4 Legal Elements of Medical Malpractice Every Physician Should Know

Doctor of MedicineWith the exceptionally high standards in medical science today, healthcare providers must be up-to-date with the current benchmarks. Anything less may mean a breach of trust or an act of medical negligence on the part of the professional provider, which is tantamount to medical malpractice. Without a good medical malpractice insurance plan, they are at a risk of losing their license to provide healthcare services.

Medical malpractice is quite tricky to understand. From the legal to the financial aspects involved, there are many factors that determine or disprove a medical malpractice claim. By law, there are four elements a patient must prove to show a medical negligence or omission has, in fact, happened.

Legal Duty

For a medical malpractice to happen, there must be an established relationship between the patient and the care provider. A physician must provide reasonable care to their patients. This includes doctors covering for an absent colleague or a physician providing emergency care to an accident victim. Outside such perimeters, like a social setting, the physician does not have the duty to provide reasonable care, which means one is not subject to malpractice allegations.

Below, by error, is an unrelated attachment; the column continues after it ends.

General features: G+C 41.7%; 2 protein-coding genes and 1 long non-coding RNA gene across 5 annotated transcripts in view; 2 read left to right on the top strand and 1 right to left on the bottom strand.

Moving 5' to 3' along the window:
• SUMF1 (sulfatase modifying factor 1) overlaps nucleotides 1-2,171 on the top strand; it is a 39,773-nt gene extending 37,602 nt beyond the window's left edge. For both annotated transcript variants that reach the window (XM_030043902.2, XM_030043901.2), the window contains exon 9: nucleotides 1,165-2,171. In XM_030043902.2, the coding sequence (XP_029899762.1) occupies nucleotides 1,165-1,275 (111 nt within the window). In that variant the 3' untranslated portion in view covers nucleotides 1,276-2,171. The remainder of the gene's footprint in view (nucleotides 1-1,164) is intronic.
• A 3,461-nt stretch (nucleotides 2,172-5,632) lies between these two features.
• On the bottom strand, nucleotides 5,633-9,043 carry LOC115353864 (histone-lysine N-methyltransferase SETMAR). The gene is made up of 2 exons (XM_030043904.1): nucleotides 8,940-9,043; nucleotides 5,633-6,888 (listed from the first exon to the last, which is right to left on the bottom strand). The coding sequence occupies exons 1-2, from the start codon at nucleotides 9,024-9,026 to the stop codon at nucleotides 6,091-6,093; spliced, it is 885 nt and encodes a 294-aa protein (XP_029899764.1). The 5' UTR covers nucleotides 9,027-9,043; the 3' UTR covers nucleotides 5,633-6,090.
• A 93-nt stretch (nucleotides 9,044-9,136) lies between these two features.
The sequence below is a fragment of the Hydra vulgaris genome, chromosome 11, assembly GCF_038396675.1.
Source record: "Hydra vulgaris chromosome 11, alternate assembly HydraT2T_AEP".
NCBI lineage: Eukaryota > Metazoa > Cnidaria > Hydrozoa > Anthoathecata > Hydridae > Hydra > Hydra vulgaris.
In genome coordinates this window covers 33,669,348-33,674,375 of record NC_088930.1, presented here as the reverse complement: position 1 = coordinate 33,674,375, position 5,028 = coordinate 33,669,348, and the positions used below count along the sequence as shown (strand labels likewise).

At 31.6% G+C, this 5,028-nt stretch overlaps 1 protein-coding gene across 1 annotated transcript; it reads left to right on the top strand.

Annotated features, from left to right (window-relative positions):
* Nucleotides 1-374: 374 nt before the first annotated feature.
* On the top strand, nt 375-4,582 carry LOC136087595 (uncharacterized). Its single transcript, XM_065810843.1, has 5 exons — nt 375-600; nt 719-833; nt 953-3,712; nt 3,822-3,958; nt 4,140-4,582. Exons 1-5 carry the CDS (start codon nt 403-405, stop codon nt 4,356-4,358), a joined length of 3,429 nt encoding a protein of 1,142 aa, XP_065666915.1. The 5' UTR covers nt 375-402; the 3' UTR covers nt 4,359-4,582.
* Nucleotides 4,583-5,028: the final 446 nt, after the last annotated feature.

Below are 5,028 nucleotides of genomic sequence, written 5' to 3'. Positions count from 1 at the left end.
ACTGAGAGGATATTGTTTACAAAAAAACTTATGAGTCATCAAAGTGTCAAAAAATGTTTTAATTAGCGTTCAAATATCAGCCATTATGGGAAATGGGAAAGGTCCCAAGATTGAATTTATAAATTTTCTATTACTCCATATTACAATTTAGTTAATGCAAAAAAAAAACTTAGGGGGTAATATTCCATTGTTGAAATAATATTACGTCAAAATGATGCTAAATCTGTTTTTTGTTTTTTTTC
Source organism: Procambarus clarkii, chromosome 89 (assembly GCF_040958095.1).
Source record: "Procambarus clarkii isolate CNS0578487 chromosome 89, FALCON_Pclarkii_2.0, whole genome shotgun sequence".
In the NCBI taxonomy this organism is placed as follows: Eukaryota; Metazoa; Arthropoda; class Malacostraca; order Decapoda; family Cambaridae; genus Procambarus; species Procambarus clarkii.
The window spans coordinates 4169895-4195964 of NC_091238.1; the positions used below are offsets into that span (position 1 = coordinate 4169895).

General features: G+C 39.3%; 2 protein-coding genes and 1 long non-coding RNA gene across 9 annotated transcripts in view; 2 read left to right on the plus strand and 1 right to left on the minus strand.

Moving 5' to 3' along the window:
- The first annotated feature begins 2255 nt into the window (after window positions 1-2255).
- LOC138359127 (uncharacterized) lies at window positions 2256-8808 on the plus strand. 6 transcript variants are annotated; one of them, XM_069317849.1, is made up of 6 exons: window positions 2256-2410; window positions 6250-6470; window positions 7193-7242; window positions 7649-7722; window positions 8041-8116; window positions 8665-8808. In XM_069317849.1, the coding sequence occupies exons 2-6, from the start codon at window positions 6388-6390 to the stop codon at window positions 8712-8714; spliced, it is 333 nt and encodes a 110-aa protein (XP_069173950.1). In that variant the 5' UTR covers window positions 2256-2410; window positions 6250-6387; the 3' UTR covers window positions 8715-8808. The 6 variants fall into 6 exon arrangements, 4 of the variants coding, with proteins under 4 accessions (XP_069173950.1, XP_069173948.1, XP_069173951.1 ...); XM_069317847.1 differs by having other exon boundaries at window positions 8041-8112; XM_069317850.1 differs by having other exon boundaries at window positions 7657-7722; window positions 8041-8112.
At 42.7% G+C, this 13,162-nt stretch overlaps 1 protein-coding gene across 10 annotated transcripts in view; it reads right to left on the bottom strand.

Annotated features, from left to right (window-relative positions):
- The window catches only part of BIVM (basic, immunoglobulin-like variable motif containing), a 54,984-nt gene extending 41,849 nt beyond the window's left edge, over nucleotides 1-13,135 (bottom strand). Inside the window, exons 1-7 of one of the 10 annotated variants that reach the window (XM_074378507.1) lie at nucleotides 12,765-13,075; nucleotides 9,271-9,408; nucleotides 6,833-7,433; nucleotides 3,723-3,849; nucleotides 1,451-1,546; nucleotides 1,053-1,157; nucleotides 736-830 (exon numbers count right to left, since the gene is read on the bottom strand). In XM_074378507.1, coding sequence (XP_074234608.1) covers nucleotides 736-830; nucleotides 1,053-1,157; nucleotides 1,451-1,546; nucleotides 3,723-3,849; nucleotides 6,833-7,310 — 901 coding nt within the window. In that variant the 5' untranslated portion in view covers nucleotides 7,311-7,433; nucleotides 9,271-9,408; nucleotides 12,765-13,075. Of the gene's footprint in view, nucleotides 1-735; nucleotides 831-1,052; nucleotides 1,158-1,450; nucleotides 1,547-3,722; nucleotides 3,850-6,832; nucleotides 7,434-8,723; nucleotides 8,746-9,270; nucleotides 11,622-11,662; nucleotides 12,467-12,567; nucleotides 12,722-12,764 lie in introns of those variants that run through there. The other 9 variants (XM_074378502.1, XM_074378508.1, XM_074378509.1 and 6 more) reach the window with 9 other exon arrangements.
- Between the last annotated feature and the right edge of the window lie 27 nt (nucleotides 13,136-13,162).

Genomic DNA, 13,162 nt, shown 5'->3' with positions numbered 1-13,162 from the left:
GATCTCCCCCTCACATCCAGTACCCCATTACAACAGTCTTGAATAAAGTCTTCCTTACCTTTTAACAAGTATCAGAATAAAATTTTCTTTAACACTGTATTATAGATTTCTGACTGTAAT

Breach of Standard Care

The second element highlights the importance of invoking the concept of standard of care. Jurisdictions have different definitions of standard of care. For example, if you plan to subscribe to a reliable medical malpractice insurance in Florida, you have to know the specific definition. Often, experts with knowledge of medical science become witnesses to verify a breach of standard care.

Direct Cause      

The breach of standard care should also the direct cause of an injury. The injured patient must show enough evidence that one’s injury has been sustained through the negligent act. A person can also establish a close relationship of the malpractice to the injury when the breach of standard care does not directly cause the injury itself.


Ultimately, the patient must show evidence of the damages done due to the medical negligence. Often, healthcare providers must compensate for the monetary damages of the alleged patient. Without sound evidence of the damages, however, it will be hard for the patient to claim medical malpractice.

Healthcare providers must have a good understanding of what they should do when they are accused of medical malpractice. With these four elements, they can better prepare and make their defense.